Wow, what an interesting and rather exciting day. I started off with Breakfast In America or BIA as it is commonly known in Paris, a dose of 1950s USA on rue des Ecoles in the 5th very close to the University of Paris VI Pierre and Marie Curie and VII Denis Diderot Universities and thus the name of the street of schools or school street. BIA serves classic American breakfasts from 8:30 am to 11 pm every day as well as burgers, fries and other classic US mid-20th century restaurant dishes. The typical breakfast fare includes eggs, bacon, sausages, toast, pancakes, french toast and a never ending “cup of Joe!”, the later so untypical of France, where you receive one cup of coffee and that it it unless you wish to buy another one. I chose three banana pancakes, sausage, fresh squeezed OJ and cafe’ au lait with butter and maple syrup on the pancakes. It could have been breakfast back at Your Host in Buffalo, New York where I grew up in the 40s and 50s but it was right in the heart of Paris and before today, completely unknown to me. After breakfast I wandered north and east like a Paris Flanneur (a somewhat pejorative name for an aimless wanderer) following the spire of the Saint Chapelle until I reached the Seine River just opposite Notre Dame Cathedral.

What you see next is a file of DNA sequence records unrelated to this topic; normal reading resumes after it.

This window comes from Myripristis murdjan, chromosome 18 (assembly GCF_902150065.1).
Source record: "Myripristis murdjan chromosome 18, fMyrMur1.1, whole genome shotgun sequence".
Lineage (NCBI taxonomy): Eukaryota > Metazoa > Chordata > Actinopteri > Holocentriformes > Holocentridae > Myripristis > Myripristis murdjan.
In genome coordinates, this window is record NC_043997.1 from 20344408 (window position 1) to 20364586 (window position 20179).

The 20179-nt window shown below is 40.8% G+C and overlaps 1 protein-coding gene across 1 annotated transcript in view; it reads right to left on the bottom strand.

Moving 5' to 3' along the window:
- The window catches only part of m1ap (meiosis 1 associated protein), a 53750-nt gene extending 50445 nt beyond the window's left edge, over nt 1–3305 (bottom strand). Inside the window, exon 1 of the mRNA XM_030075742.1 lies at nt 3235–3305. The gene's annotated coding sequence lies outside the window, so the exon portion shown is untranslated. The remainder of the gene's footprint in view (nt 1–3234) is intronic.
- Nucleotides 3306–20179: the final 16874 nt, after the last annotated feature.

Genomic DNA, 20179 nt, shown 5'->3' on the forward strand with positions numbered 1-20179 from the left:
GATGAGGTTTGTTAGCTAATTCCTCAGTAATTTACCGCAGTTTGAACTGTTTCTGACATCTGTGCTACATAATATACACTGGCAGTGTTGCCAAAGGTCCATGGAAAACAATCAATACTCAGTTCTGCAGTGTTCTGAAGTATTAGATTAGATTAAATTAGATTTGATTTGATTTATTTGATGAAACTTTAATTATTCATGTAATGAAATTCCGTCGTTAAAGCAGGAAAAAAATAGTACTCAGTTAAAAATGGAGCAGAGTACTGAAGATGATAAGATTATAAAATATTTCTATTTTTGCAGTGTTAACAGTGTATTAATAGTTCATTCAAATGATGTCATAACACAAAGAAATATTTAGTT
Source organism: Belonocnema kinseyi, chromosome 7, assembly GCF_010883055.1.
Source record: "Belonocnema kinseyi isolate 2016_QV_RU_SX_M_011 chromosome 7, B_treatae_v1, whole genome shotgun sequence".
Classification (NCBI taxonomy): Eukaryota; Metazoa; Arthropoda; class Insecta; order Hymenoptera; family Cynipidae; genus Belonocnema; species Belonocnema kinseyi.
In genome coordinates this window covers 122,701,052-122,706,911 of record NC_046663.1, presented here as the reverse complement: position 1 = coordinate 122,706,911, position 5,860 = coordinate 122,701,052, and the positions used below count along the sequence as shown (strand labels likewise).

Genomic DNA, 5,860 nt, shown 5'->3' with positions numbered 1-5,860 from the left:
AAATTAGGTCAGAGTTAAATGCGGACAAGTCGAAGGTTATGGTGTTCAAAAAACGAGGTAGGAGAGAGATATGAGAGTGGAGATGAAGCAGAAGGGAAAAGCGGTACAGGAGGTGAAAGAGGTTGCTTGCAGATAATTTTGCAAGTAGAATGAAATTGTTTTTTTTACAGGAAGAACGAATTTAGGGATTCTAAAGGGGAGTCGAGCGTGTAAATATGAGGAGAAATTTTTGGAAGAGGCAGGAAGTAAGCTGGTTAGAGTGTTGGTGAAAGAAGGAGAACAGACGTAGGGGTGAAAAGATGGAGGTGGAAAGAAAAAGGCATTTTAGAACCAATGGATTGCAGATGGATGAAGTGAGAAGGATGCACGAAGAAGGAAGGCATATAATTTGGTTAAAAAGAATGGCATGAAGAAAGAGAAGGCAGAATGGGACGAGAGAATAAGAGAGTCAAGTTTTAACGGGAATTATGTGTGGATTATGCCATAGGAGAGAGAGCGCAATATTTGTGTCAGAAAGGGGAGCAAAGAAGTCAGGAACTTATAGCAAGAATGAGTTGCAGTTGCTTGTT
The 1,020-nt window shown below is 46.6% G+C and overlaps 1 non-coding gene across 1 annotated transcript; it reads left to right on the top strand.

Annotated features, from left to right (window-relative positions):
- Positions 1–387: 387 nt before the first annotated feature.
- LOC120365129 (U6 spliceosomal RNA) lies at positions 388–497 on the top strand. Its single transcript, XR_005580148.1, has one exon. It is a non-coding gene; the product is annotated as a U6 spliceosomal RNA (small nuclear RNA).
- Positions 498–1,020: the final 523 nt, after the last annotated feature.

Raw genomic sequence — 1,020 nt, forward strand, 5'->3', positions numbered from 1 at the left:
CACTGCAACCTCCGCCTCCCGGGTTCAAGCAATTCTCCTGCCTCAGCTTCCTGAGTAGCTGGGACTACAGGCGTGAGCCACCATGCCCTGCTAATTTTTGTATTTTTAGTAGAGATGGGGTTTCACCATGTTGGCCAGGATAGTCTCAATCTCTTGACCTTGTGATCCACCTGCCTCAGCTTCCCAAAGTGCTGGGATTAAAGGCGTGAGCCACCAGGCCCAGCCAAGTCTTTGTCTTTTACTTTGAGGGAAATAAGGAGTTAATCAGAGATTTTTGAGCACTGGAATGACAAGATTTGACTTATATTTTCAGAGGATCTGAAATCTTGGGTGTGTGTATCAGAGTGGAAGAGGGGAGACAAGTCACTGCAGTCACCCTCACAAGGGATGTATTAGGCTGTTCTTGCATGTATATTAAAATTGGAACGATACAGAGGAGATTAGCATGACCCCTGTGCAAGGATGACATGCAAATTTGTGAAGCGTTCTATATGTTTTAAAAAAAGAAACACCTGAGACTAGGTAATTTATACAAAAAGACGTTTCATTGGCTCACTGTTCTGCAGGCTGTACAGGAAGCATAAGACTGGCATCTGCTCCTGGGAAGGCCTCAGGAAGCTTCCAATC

Now if one turns right and walks along the Left Bank of the Seine for only a short distance one happens upon one of Paris’s iconic shops, Shakespeare & Co., noted as having been the first willing to Publish James Joyce’s monumental Ulysses and the hangout of intellectuals and for many years flocks of tourists. Today was no exception with tourists except WOW I walked right smack into Geoffrey Rush and what do you think the Academy Award winning 65 year old Australian actor was doing?? Trying to figure out his smart phone just like all of us in the advanced age group. He was so engrossed in his companion, a rather attractive young lady, who was attempting to demonstrate the phone’s many uses, that he did not even notice me snapping multiple photos with my smart phone-well, at least I can do that! Getting the darn photos properly into my lap top, now that is a bit more of a challenge for me. I loved Mr. Rush as Lionel Logue the speech therapist who helped George VI conquer his speech impediment and as Francis Walsingham, spymaster to Kate Blanchett’s Queen Elizabeth I. His Oscar was for his role in Shine which really brought the talented Australian actor to world audience attention. Today however, Mr. Rush was just like many of his senior citizen compatriots, trying to learn the intricacies of one of the new fangled gadgets which seem to come so easily to the younger generations but with so much difficulty to us older folks.